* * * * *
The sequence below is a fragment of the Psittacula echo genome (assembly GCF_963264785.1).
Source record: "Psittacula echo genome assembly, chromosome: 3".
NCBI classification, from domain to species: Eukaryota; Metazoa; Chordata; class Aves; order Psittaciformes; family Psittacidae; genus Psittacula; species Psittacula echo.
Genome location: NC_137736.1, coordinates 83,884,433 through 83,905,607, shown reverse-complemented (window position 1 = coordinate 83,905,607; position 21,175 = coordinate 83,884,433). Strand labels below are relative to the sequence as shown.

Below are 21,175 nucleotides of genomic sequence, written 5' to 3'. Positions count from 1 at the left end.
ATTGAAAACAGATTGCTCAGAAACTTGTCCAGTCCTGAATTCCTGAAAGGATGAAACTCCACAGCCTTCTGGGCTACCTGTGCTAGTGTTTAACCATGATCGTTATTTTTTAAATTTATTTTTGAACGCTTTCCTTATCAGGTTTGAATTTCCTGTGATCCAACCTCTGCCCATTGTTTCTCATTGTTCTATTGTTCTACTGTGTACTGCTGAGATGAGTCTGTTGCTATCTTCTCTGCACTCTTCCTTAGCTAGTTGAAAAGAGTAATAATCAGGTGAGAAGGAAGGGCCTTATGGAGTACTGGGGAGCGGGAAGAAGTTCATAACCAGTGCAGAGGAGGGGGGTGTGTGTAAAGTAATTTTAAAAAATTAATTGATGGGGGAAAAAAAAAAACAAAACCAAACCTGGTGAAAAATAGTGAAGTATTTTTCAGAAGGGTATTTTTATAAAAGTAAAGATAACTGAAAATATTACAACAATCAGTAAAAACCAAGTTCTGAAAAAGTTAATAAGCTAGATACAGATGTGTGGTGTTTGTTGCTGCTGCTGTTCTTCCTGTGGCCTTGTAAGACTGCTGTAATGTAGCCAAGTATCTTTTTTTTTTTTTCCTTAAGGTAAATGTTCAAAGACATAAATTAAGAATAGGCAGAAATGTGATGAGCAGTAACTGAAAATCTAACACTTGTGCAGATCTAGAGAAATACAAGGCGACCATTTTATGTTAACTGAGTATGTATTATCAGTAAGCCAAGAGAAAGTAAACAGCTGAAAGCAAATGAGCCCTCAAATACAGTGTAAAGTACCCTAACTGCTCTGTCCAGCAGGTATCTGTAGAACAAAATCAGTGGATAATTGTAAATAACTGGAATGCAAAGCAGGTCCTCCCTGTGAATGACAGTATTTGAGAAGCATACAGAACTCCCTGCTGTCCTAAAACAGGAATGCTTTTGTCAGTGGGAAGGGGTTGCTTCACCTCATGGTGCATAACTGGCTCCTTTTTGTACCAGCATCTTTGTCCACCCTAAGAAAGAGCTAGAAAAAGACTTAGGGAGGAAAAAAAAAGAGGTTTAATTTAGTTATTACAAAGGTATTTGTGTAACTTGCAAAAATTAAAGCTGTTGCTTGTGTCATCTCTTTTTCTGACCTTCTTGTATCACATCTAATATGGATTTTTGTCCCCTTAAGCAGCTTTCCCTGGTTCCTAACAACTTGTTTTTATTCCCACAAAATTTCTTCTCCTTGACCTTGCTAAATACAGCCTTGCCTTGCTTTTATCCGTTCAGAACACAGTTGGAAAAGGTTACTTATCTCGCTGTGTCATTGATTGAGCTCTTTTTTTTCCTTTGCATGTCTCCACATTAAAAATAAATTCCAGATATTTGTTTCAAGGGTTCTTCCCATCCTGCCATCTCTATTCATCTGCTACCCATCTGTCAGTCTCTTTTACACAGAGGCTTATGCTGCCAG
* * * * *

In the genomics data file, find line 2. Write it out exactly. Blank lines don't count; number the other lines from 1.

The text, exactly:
Source record: "Psittacula echo genome assembly, chromosome: 3".